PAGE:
1st Edition

Introduction to Police Work

Edited By Colin Rogers, Rhobert Lewis Copyright 2007
    326 Pages
    by Willan

    328 Pages
    by Willan

    Policing is in a profound period of change, the result of recent government reform, a renewed drive for professionalism as well as the need to adapt to a rapidly changing society. This book provides a highly readable and up to date introduction to the work of the police, exploring what this currently involved and the directions it may be going in. It is designed for student police officers starting their probation and training, students studying public or uniformed service courses in colleges, students taking undergraduate courses in policing and criminal justice, and anybody else who wants to know about policing today.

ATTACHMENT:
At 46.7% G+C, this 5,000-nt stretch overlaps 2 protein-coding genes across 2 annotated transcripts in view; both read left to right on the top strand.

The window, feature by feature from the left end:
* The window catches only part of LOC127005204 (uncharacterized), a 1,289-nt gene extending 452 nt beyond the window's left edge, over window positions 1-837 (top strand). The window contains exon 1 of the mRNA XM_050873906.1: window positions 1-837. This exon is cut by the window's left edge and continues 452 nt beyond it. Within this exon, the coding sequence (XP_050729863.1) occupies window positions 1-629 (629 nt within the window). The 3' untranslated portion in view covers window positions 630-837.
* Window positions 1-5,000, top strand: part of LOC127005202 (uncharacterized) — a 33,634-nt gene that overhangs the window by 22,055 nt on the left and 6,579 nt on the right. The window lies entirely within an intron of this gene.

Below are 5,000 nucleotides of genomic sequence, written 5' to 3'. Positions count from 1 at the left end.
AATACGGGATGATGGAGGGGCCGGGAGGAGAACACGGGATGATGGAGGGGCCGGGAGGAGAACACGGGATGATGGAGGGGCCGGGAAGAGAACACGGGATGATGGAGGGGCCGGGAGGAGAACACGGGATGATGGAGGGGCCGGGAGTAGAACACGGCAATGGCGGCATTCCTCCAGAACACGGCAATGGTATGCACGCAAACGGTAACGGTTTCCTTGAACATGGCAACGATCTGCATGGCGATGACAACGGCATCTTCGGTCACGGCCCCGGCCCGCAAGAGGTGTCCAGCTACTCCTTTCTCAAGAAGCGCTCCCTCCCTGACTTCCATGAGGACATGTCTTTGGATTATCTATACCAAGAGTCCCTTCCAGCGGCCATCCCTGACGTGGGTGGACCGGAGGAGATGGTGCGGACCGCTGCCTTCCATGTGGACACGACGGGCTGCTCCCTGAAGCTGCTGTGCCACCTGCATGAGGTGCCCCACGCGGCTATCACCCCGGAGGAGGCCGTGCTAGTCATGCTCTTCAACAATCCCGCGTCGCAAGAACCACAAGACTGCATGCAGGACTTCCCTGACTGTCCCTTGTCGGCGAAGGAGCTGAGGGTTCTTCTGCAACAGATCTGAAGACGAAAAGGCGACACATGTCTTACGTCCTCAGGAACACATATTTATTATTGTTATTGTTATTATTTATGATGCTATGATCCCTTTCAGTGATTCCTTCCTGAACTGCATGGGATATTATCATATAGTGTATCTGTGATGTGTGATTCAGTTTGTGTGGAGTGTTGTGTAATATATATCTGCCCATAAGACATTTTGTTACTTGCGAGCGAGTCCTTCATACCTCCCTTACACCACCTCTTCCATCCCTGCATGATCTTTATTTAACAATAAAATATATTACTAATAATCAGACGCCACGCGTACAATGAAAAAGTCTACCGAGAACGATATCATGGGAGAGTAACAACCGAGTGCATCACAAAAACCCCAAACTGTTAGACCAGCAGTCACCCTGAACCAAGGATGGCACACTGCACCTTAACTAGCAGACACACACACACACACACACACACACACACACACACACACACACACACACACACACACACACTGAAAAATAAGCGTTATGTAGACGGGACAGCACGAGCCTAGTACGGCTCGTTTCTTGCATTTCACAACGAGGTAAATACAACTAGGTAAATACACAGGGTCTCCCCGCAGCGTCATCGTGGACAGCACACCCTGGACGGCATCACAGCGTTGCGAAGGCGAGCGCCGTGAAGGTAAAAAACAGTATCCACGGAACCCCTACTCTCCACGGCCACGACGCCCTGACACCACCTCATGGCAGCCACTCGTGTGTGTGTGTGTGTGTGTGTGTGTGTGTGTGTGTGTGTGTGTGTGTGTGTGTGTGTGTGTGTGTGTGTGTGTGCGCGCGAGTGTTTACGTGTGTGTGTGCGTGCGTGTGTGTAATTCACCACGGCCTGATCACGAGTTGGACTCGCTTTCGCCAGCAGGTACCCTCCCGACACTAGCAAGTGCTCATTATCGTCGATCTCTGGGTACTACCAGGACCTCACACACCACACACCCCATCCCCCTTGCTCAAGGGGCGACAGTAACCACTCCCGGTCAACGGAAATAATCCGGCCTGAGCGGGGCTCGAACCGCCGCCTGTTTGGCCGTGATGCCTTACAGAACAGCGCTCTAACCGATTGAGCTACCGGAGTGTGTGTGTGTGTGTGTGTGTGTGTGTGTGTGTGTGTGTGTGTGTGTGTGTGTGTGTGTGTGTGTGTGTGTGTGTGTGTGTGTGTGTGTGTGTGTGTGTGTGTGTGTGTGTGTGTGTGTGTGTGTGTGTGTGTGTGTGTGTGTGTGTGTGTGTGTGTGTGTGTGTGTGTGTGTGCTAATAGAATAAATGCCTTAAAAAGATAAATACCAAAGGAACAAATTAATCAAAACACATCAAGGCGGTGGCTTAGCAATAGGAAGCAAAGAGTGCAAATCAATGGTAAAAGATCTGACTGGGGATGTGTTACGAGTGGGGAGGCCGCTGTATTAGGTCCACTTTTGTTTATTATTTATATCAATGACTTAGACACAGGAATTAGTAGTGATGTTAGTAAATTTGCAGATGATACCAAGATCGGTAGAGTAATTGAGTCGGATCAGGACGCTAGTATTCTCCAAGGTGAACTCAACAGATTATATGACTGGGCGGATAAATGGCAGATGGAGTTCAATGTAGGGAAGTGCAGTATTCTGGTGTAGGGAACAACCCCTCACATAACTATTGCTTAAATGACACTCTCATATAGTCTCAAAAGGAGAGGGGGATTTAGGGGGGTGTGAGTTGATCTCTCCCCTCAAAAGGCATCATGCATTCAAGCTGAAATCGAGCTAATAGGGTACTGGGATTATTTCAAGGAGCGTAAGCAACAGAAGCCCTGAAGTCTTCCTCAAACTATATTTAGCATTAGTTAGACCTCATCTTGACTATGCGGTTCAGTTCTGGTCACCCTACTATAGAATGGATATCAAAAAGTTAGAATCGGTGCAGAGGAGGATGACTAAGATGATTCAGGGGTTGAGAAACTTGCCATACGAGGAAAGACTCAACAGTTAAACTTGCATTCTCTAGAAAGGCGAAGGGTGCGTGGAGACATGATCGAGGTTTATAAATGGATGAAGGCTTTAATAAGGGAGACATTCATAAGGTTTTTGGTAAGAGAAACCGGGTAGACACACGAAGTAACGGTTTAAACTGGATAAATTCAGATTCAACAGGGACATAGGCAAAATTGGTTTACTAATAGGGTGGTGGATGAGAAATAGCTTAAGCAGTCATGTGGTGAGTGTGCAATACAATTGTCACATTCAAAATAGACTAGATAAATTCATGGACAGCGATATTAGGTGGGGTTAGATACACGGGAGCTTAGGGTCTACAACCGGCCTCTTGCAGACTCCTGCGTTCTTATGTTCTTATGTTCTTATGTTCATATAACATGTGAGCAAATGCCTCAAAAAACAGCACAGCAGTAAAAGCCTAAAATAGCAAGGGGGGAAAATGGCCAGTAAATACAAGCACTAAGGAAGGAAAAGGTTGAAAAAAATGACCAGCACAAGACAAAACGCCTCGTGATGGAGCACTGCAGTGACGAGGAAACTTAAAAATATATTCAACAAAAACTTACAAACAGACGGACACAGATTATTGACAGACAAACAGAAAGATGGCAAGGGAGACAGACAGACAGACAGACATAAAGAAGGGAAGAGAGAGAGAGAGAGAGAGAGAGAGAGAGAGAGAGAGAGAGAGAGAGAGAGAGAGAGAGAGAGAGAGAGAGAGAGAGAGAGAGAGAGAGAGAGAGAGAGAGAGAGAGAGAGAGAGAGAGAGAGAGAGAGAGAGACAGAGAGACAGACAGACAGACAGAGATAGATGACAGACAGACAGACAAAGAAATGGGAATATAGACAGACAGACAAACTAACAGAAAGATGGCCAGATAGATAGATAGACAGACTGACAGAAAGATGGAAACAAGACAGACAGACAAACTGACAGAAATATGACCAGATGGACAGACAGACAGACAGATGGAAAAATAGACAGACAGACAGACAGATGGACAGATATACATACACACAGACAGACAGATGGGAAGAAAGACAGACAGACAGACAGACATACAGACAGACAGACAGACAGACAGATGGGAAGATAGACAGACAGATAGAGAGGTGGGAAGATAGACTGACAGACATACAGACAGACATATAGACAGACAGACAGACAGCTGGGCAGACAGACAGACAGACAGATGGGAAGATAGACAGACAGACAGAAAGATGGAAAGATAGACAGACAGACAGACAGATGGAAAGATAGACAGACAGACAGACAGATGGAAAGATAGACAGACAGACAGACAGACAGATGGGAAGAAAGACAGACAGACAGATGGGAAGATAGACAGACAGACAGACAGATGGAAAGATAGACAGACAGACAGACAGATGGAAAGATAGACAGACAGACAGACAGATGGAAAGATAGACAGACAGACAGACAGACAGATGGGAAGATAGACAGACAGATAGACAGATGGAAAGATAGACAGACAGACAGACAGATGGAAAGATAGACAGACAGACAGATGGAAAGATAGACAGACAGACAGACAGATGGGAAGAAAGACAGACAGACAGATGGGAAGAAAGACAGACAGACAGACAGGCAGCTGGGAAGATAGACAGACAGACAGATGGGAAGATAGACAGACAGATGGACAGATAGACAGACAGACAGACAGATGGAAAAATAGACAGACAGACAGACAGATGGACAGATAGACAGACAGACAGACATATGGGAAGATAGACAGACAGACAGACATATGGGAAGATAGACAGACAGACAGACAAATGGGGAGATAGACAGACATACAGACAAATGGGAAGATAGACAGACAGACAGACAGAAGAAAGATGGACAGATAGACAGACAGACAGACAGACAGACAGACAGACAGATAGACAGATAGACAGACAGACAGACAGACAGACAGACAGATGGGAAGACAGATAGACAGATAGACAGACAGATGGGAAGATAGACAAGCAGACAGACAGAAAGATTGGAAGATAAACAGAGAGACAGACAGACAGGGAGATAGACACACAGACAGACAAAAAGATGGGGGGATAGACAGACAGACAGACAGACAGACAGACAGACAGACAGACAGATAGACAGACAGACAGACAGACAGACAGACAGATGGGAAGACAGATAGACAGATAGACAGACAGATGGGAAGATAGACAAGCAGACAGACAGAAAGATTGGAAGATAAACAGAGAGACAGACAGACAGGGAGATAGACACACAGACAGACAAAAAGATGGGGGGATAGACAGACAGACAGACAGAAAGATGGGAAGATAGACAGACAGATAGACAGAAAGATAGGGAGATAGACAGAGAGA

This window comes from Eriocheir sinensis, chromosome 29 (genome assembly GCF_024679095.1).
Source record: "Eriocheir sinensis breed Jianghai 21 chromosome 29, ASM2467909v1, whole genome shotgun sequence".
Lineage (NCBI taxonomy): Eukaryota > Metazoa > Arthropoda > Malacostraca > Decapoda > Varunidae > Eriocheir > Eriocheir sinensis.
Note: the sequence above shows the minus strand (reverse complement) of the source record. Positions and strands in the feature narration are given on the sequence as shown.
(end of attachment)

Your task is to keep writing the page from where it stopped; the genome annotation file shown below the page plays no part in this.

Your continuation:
The book describes all the key elements of policing work. The first two parts look at how the police functions as an organization, with chapters devoted to important new areas of crime reduction partnerships and forensic support in investigation and enforcement. The third section covers key aspects of practical police work, with coverage of such challenging areas as anti-social behaviour and terrorism. The book contains a wide range of practical tasks and activities, and links are made throughout to the new Initial Police Learning and Development Programme and National Occupational Standards in Policing.